HYPOXIC SLEEPING IS RELATED TO IMPROVED RUNNING ECONOMY
Neya, M., Maegawa, T., Kumai, Y., Enoki, T., & Kawahara, T. (2006). The effects of nightly normobaric hypoxia on running economy and hemoglobin mass. Medicine and Science in Sports and Exercise, 38(5), Supplement abstract 2728.
This study investigated the effects of nightly intermittent hypoxia on total hemoglobin mass, maximum oxygen consumption, and running economy. College-level distance runners were assigned to a hypoxic group (N = 10) who rested and slept in hypoxic accommodation (O2 concentration = 14.5%; altitude = 3000 m) for ~10-12 hours per night and trained at sea level, or to a control group (N = 6) who slept and trained at sea level. The hypoxic period was 29 nights. Maximum oxygen consumption and total hemoglobin mass were measured before and 5-7 days after. Submaximal running economy was measured on a motorized treadmill at 12, 14, 16 and 18 km/h with four minutes at each speed.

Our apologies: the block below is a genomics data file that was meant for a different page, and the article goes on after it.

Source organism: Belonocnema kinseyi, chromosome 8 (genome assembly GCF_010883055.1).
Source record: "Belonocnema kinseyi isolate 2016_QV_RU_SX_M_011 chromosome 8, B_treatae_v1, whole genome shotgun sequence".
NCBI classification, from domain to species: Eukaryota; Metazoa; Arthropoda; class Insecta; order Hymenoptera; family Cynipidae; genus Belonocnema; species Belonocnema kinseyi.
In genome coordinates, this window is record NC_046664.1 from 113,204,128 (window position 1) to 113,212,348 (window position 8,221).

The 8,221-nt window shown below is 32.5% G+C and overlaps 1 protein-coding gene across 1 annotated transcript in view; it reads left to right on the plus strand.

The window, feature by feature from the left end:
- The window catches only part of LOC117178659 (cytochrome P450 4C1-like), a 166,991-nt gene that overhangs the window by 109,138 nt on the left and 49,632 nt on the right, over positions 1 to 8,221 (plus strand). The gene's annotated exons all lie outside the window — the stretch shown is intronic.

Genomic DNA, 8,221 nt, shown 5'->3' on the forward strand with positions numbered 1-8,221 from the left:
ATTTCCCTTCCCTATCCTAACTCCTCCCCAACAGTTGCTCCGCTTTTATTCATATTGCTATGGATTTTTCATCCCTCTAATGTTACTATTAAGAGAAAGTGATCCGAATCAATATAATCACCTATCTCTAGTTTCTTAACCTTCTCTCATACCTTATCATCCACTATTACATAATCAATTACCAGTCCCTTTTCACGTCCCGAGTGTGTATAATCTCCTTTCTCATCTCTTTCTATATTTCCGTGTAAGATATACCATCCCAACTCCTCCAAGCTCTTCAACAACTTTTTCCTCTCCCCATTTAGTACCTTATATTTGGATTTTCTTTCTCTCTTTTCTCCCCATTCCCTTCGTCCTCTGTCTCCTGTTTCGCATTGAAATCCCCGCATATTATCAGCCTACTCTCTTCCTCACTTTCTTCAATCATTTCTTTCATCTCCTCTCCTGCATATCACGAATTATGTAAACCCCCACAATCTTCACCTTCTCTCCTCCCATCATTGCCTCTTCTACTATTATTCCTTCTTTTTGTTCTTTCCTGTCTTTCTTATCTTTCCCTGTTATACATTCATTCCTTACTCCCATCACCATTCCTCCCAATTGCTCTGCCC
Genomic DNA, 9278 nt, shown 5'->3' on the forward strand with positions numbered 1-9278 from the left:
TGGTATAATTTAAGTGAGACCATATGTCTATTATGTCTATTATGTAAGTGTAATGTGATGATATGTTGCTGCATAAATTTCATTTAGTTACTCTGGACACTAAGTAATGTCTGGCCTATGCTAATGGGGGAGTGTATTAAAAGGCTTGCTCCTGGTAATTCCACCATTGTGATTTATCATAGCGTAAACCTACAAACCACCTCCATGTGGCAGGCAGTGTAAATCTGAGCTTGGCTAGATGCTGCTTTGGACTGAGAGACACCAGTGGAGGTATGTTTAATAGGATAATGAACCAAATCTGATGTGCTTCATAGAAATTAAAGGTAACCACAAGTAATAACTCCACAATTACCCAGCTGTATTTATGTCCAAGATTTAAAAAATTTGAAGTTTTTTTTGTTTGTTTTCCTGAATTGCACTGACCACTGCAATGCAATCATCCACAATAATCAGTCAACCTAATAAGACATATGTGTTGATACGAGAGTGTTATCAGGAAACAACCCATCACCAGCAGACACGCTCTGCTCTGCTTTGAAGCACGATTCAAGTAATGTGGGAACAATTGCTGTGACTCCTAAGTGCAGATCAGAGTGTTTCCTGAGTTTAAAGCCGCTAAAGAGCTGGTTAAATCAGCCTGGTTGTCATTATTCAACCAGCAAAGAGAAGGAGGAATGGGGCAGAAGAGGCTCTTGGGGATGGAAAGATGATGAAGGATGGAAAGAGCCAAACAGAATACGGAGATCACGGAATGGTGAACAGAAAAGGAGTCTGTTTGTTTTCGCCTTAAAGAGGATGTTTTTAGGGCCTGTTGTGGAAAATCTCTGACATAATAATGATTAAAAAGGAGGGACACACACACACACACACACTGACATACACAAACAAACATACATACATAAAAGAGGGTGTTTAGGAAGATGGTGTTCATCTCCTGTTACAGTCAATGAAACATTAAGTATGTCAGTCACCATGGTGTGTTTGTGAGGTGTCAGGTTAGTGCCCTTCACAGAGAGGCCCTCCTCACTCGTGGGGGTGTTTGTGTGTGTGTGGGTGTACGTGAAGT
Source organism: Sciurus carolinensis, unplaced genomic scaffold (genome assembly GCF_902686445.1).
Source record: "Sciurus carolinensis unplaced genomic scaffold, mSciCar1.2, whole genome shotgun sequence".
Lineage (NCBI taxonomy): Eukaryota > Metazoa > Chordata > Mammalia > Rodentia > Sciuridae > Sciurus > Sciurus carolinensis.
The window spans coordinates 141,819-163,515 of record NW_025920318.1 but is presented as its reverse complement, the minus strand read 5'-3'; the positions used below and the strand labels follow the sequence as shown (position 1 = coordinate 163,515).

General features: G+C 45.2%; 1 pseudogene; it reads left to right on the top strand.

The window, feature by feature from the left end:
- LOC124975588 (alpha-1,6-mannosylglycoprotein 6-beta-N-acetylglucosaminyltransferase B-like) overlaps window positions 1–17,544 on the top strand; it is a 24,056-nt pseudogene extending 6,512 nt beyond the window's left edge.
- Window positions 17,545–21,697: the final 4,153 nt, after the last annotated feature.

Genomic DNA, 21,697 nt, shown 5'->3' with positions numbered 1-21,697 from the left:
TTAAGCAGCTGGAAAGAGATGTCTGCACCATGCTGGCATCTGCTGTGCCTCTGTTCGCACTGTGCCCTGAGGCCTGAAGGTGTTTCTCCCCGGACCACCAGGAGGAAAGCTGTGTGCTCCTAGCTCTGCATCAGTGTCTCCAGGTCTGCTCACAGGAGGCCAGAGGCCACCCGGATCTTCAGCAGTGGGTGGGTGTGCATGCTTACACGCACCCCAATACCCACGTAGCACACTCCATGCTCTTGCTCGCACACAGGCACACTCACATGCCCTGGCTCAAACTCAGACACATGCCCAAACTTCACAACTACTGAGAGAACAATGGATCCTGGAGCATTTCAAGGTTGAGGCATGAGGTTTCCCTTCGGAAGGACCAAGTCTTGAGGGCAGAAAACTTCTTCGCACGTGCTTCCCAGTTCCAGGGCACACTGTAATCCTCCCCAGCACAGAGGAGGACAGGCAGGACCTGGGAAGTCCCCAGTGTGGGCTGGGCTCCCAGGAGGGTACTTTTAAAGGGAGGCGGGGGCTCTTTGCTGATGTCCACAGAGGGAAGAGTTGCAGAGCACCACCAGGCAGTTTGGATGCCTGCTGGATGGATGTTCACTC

Total hemoglobin mass and maximum oxygen consumption did not change in the “live simulated high, train sea level” condition. These results indicate that this duration of intermittent exposure to hypoxia was insufficient stimulate increased red blood cell production. The hypoxic group improved running economy at 18 km/hour.
Implication. This study showed that hypoxic sleeping was related to an improvement in running economy. Why the two would be associated is a mystery.
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